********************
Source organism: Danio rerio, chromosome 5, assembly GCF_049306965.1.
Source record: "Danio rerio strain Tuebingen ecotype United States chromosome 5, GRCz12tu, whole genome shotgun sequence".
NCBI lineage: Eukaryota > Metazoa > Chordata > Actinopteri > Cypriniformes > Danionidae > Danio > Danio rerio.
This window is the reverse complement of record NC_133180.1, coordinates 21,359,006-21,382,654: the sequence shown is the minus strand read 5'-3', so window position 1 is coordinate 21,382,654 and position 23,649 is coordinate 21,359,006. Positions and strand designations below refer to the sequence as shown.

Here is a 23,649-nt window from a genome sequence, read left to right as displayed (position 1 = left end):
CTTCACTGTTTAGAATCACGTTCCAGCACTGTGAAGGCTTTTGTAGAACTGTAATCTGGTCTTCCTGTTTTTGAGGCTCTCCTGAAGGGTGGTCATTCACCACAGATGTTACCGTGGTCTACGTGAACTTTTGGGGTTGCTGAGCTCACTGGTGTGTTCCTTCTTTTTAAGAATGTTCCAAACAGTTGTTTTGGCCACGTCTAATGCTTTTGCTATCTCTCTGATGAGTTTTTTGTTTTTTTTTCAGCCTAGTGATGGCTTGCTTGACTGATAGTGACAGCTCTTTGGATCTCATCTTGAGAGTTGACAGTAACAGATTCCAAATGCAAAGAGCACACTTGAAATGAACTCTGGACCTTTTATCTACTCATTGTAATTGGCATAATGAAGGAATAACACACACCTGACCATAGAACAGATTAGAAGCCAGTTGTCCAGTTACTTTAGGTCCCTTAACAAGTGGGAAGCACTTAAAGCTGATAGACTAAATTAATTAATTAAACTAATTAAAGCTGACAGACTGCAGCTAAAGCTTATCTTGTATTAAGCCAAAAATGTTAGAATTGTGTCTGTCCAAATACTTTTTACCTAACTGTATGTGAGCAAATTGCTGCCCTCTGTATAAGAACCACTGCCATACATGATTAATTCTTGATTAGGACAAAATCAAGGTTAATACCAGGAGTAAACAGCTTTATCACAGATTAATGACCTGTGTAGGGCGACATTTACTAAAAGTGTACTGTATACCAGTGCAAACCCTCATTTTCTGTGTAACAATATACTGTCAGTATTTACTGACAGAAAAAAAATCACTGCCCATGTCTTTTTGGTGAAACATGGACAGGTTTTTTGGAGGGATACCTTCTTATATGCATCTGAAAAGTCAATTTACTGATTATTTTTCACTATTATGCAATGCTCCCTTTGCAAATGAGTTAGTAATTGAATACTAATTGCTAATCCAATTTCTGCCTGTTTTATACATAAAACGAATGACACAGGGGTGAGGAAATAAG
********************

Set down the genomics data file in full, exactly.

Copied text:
Source organism: Danio rerio, chromosome 5, assembly GCF_049306965.1.
Source record: "Danio rerio strain Tuebingen ecotype United States chromosome 5, GRCz12tu, whole genome shotgun sequence".
NCBI lineage: Eukaryota > Metazoa > Chordata > Actinopteri > Cypriniformes > Danionidae > Danio > Danio rerio.
This window is the reverse complement of record NC_133180.1, coordinates 21,359,006-21,382,654: the sequence shown is the minus strand read 5'-3', so window position 1 is coordinate 21,382,654 and position 23,649 is coordinate 21,359,006. Positions and strand designations below refer to the sequence as shown.

Here is a 23,649-nt window from a genome sequence, read left to right as displayed (position 1 = left end):
CTTCACTGTTTAGAATCACGTTCCAGCACTGTGAAGGCTTTTGTAGAACTGTAATCTGGTCTTCCTGTTTTTGAGGCTCTCCTGAAGGGTGGTCATTCACCACAGATGTTACCGTGGTCTACGTGAACTTTTGGGGTTGCTGAGCTCACTGGTGTGTTCCTTCTTTTTAAGAATGTTCCAAACAGTTGTTTTGGCCACGTCTAATGCTTTTGCTATCTCTCTGATGAGTTTTTTGTTTTTTTTTCAGCCTAGTGATGGCTTGCTTGACTGATAGTGACAGCTCTTTGGATCTCATCTTGAGAGTTGACAGTAACAGATTCCAAATGCAAAGAGCACACTTGAAATGAACTCTGGACCTTTTATCTACTCATTGTAATTGGCATAATGAAGGAATAACACACACCTGACCATAGAACAGATTAGAAGCCAGTTGTCCAGTTACTTTAGGTCCCTTAACAAGTGGGAAGCACTTAAAGCTGATAGACTAAATTAATTAATTAAACTAATTAAAGCTGACAGACTGCAGCTAAAGCTTATCTTGTATTAAGCCAAAAATGTTAGAATTGTGTCTGTCCAAATACTTTTTACCTAACTGTATGTGAGCAAATTGCTGCCCTCTGTATAAGAACCACTGCCATACATGATTAATTCTTGATTAGGACAAAATCAAGGTTAATACCAGGAGTAAACAGCTTTATCACAGATTAATGACCTGTGTAGGGCGACATTTACTAAAAGTGTACTGTATACCAGTGCAAACCCTCATTTTCTGTGTAACAATATACTGTCAGTATTTACTGACAGAAAAAAAATCACTGCCCATGTCTTTTTGGTGAAACATGGACAGGTTTTTTGGAGGGATACCTTCTTATATGCATCTGAAAAGTCAATTTACTGATTATTTTTCACTATTATGCAATGCTCCCTTTGCAAATGAGTTAGTAATTGAATACTAATTGCTAATCCAATTTCTGCCTGTTTTATACATAAAACGAATGACACAGGGGTGAGGAAATAAG